In the immediate aftermath of her humiliation at the party, the narrator falls into a state of trancelike calm. She's been so utterly embarrassed by Mrs. Danvers that she feels she can't sink any lower. And yet in the depths of her humiliation, the narrator seems to mature. Before the party, she was shy and mousy, avoiding conversation as much as possible; now, she's become more sympathetic and comfortable with her servants--she reaches out to Robert when he makes a mistake, offering sympathy and support.

In short, the passage shows the narrator regrouping after her embarrassment, and growing from a shy young woman into a mature adult. The passage is also important because it illuminates a crucial difference between the narrator and Rebecca. Rebecca was a glamorous socialite, but she was also cold and bullying. The narrator, by contrast, is a reluctant hostess, but she's also compassionate in a way that Rebecca could never match.

Chapter 18 Quotes

That was why I had come down last night in my blue dress and had not stayed hidden in my room. There was nothing brave or fine about it, it was a wretched tribute to convention. I had not come down for Maxim's sake, or Beatrice's, for the sake of Manderley. I had come down because I did not want the people at the ball to think I had quarreled with Maxim. I didn't want them to go home and say, “Of course you know they don't get on. I hear he's not at all happy.” I had come for my own sake, my own poor personal pride.

Related Characters: The narrator (speaker), Maximilian de Winter , Beatrice Lacy
Related Symbols: The White Dress
Page Number: 235
Explanation and Analysis:

In the aftermath of her humiliation, the narrator makes the difficult choice to continue with her party. Mrs. Danvers has embarrassed her horribly, but instead of fleeing to her room, she decides to continue on with the party, playing the part of a gracious host.

It's important to note that it's the narrator's pride, nothing else, that compels her to continue on with her hosting duties. In a slightly different sense, the narrator chooses to continue on because she doesn't want her hundreds of guests talking about her behind her back: she's concerned with her reputation in the community. Ironically, in spite of Mrs. Danvers best efforts, the narrator's humiliation at her party has caused her to become a more competent hostess and a more confident partner to Maxim de Winter--she's finally playing the part of Maxim's wife. The narrator presents this as a character flaw, but in reality it's a sign of growth--she's doing things for her own sense of dignity and self-respect, rather than just because she thinks Maxim (or Rebecca) would approve.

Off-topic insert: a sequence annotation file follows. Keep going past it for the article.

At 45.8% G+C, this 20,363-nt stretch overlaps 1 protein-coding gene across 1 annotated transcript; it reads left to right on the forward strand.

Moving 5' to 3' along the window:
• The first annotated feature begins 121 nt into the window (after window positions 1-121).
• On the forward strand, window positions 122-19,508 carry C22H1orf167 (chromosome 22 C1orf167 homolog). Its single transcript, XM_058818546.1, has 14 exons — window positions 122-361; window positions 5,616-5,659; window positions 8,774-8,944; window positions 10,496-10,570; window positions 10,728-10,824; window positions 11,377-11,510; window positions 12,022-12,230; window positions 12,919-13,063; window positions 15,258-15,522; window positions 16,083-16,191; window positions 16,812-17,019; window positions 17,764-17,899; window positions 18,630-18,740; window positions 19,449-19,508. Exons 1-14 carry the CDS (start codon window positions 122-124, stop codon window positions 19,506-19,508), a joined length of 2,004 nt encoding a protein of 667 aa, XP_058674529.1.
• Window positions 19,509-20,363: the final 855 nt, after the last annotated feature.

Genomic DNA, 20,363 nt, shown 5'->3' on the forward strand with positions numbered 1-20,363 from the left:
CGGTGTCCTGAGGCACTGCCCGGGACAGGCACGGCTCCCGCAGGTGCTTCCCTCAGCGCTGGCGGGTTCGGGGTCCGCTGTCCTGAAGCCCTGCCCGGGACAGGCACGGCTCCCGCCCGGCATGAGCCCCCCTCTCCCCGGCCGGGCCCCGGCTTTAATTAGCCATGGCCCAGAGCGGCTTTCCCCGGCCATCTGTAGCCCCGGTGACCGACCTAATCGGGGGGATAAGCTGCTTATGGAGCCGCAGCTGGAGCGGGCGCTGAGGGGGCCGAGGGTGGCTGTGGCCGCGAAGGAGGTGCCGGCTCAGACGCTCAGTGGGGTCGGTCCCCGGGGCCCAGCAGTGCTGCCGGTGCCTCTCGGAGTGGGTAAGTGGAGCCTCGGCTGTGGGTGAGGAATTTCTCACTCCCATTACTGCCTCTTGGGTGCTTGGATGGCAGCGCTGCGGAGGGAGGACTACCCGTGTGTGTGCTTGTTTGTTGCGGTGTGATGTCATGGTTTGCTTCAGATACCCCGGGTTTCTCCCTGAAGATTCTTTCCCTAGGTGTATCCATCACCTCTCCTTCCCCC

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The White Dress Symbol Timeline in Rebecca

The timeline below shows where the symbol The White Dress appears in Rebecca. The colored dots and icons indicate which themes are associated with that appearance.
Chapter 16
Feminism and Gender Roles Theme Icon
Coming of Age Theme Icon
Place, Imprisonment, and the Gothic Theme Icon
...dancing. Only one day before the ball, the shop in London sends the narrator the white dress , which has turned out beautifully. She decides to keep her costume a secret from... (full context)
Chapter 17
Memory Theme Icon
Coming of Age Theme Icon
Place, Imprisonment, and the Gothic Theme Icon
...the narrator’s bedroom, wearing an “Eastern” gown. Beatrice explains the truth to the narrator: the white dress she wore was the same white dress that Rebecca wore to the last costume party.... (full context)
Feminism and Gender Roles Theme Icon
Place, Imprisonment, and the Gothic Theme Icon
Power, Control, and Information Theme Icon
...touches the narrator, a clear sign of his discontent. Guests ask the narrator about her white dress , which, thanks to Giles and Frank, everyone thinks was too small for her to... (full context)